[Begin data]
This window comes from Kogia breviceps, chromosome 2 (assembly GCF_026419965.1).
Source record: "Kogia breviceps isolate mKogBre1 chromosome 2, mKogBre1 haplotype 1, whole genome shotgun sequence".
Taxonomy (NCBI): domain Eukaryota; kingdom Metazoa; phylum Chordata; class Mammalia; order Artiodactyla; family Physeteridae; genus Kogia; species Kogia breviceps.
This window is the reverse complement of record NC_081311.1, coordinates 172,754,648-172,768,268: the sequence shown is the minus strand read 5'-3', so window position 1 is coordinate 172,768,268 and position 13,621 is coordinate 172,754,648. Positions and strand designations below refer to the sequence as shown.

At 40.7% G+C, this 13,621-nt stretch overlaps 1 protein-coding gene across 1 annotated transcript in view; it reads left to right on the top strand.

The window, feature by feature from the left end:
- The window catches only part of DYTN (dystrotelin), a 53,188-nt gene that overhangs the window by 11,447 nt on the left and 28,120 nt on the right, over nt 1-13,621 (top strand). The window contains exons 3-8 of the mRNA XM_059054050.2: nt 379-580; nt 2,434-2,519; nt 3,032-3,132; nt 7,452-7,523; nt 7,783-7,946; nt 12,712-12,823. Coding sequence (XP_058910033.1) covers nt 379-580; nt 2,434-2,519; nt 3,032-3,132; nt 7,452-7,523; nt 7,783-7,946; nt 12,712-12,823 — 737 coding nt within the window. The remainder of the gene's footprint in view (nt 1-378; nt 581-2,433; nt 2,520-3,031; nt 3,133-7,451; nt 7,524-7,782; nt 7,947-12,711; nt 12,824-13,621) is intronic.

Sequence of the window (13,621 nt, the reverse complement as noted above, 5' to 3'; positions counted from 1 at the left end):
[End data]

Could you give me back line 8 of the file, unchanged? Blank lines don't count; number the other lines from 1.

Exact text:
Sequence of the window (13,621 nt, the reverse complement as noted above, 5' to 3'; positions counted from 1 at the left end):